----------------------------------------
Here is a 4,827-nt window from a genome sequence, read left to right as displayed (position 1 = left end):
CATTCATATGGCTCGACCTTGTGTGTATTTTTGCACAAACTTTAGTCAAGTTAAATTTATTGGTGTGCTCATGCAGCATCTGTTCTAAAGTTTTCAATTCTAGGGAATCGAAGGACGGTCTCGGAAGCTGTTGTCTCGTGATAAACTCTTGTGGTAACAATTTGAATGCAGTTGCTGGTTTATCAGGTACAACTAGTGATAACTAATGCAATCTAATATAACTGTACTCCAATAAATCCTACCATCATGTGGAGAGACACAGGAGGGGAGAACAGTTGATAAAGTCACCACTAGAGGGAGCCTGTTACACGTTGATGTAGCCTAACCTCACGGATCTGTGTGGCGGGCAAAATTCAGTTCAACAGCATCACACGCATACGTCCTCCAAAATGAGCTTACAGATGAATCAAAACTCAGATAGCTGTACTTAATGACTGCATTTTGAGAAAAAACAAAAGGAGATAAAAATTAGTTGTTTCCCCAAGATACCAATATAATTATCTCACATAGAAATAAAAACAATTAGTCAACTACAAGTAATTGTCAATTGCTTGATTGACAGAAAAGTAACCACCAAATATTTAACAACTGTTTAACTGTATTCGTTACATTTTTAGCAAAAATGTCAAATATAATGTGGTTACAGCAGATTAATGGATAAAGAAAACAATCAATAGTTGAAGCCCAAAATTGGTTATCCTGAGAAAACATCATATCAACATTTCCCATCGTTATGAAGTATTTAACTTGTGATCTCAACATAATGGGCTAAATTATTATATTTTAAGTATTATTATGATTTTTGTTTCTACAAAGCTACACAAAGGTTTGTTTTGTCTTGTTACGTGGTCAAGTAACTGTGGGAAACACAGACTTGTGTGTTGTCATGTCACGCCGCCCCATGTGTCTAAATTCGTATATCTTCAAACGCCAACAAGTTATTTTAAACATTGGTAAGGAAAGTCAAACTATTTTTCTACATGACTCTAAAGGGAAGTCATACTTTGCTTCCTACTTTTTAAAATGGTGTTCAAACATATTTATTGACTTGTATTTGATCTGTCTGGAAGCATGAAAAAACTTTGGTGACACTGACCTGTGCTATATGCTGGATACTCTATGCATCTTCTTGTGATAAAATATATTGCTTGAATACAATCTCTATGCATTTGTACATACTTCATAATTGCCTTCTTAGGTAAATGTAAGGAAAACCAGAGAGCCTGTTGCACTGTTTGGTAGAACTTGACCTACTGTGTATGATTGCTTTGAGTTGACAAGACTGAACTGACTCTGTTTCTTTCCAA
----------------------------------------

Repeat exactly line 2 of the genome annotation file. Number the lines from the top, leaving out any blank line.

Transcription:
CATTCATATGGCTCGACCTTGTGTGTATTTTTGCACAAACTTTAGTCAAGTTAAATTTATTGGTGTGCTCATGCAGCATCTGTTCTAAAGTTTTCAATTCTAGGGAATCGAAGGACGGTCTCGGAAGCTGTTGTCTCGTGATAAACTCTTGTGGTAACAATTTGAATGCAGTTGCTGGTTTATCAGGTACAACTAGTGATAACTAATGCAATCTAATATAACTGTACTCCAATAAATCCTACCATCATGTGGAGAGACACAGGAGGGGAGAACAGTTGATAAAGTCACCACTAGAGGGAGCCTGTTACACGTTGATGTAGCCTAACCTCACGGATCTGTGTGGCGGGCAAAATTCAGTTCAACAGCATCACACGCATACGTCCTCCAAAATGAGCTTACAGATGAATCAAAACTCAGATAGCTGTACTTAATGACTGCATTTTGAGAAAAAACAAAAGGAGATAAAAATTAGTTGTTTCCCCAAGATACCAATATAATTATCTCACATAGAAATAAAAACAATTAGTCAACTACAAGTAATTGTCAATTGCTTGATTGACAGAAAAGTAACCACCAAATATTTAACAACTGTTTAACTGTATTCGTTACATTTTTAGCAAAAATGTCAAATATAATGTGGTTACAGCAGATTAATGGATAAAGAAAACAATCAATAGTTGAAGCCCAAAATTGGTTATCCTGAGAAAACATCATATCAACATTTCCCATCGTTATGAAGTATTTAACTTGTGATCTCAACATAATGGGCTAAATTATTATATTTTAAGTATTATTATGATTTTTGTTTCTACAAAGCTACACAAAGGTTTGTTTTGTCTTGTTACGTGGTCAAGTAACTGTGGGAAACACAGACTTGTGTGTTGTCATGTCACGCCGCCCCATGTGTCTAAATTCGTATATCTTCAAACGCCAACAAGTTATTTTAAACATTGGTAAGGAAAGTCAAACTATTTTTCTACATGACTCTAAAGGGAAGTCATACTTTGCTTCCTACTTTTTAAAATGGTGTTCAAACATATTTATTGACTTGTATTTGATCTGTCTGGAAGCATGAAAAAACTTTGGTGACACTGACCTGTGCTATATGCTGGATACTCTATGCATCTTCTTGTGATAAAATATATTGCTTGAATACAATCTCTATGCATTTGTACATACTTCATAATTGCCTTCTTAGGTAAATGTAAGGAAAACCAGAGAGCCTGTTGCACTGTTTGGTAGAACTTGACCTACTGTGTATGATTGCTTTGAGTTGACAAGACTGAACTGACTCTGTTTCTTTCCAA